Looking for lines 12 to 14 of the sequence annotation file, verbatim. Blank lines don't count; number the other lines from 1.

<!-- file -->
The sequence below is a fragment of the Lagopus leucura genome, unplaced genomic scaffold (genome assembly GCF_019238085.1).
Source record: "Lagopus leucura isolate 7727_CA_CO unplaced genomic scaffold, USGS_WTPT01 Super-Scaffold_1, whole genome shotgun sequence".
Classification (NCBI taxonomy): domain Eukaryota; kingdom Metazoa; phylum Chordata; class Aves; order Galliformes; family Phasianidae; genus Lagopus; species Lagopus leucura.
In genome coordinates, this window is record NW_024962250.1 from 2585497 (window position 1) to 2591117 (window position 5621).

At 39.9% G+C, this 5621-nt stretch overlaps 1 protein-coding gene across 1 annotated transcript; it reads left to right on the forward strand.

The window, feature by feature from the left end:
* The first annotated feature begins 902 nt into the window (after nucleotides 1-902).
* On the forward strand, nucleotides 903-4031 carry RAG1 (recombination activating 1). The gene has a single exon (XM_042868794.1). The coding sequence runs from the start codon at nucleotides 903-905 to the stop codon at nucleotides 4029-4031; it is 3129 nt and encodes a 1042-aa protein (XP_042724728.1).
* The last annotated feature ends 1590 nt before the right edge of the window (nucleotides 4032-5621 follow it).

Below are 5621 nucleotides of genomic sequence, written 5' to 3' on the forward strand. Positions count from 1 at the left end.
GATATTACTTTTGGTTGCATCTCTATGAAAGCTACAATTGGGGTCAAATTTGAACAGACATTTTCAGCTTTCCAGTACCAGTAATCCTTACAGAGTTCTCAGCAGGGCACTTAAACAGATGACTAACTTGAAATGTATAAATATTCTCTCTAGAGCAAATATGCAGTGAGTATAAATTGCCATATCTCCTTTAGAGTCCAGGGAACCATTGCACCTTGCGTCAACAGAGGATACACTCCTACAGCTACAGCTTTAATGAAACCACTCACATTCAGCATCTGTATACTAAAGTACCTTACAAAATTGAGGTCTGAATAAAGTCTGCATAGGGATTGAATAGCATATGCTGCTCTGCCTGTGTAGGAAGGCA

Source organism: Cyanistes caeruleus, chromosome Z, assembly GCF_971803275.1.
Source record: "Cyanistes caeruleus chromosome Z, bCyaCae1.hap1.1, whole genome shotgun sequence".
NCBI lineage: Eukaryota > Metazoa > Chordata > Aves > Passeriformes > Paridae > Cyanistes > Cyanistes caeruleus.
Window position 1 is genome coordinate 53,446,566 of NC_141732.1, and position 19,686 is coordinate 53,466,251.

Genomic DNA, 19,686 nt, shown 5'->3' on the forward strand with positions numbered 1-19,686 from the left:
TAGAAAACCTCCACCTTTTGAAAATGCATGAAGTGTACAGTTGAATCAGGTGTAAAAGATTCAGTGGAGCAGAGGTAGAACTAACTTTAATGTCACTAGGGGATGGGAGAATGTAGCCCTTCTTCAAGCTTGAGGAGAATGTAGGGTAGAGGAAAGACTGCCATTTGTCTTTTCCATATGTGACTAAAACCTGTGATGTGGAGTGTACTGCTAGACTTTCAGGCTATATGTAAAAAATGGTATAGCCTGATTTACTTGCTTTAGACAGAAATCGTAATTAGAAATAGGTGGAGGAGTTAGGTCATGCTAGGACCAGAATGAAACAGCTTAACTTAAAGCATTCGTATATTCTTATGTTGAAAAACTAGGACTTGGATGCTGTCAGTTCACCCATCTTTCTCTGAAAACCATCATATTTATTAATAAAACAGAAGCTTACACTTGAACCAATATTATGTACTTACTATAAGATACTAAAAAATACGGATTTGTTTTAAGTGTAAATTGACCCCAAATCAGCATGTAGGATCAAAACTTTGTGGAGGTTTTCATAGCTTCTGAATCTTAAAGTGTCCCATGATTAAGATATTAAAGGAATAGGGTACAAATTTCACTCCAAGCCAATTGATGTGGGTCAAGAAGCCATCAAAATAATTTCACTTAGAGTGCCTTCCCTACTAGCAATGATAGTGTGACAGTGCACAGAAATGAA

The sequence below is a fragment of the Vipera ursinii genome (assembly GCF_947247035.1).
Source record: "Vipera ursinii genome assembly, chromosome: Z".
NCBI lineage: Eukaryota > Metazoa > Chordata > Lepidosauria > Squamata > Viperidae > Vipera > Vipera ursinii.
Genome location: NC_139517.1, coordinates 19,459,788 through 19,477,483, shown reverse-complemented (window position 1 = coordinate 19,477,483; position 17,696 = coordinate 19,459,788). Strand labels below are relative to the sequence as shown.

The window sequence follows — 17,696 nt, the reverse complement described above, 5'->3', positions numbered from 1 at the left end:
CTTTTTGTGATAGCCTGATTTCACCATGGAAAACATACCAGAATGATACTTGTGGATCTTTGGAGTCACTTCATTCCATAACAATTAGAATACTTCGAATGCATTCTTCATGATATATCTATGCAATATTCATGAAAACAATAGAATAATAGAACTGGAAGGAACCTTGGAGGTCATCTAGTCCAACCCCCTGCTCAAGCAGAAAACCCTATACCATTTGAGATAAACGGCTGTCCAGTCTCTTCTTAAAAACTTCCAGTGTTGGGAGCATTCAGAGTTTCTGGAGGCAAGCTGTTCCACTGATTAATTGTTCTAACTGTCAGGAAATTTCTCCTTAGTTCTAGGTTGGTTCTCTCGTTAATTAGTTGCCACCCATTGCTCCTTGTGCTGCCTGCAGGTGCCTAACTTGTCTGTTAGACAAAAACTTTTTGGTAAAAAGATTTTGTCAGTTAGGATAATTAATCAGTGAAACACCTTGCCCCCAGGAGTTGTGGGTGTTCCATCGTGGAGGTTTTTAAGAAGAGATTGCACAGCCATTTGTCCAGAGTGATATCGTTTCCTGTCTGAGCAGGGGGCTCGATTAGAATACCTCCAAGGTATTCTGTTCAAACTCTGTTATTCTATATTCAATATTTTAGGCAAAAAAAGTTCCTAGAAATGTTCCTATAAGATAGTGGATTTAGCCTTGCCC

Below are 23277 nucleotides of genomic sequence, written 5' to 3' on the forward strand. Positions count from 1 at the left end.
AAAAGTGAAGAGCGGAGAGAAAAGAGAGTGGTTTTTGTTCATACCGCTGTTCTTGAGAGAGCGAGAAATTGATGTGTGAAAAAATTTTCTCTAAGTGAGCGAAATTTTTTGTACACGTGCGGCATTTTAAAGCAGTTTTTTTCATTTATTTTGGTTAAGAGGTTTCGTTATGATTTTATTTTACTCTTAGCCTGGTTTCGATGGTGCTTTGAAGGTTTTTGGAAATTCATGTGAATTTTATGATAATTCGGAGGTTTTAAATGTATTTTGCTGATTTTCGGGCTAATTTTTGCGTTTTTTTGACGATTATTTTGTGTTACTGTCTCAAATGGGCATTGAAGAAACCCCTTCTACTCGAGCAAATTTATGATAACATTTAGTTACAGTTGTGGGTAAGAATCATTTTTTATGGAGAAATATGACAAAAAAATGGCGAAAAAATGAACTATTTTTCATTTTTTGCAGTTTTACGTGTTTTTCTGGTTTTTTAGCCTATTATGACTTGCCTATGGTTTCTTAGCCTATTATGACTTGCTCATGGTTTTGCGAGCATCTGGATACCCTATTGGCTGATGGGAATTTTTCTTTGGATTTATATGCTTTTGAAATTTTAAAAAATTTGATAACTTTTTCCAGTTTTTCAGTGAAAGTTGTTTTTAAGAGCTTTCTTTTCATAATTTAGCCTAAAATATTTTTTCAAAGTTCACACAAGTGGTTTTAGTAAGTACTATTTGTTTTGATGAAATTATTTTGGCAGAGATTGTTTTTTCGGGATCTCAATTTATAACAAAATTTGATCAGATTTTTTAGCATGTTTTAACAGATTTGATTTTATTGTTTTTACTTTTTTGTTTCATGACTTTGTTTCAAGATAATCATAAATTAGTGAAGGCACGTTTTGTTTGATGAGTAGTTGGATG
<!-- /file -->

Source organism: Cyanistes caeruleus, chromosome Z, assembly GCF_971803275.1.
Source record: "Cyanistes caeruleus chromosome Z, bCyaCae1.hap1.1, whole genome shotgun sequence".
NCBI lineage: Eukaryota > Metazoa > Chordata > Aves > Passeriformes > Paridae > Cyanistes > Cyanistes caeruleus.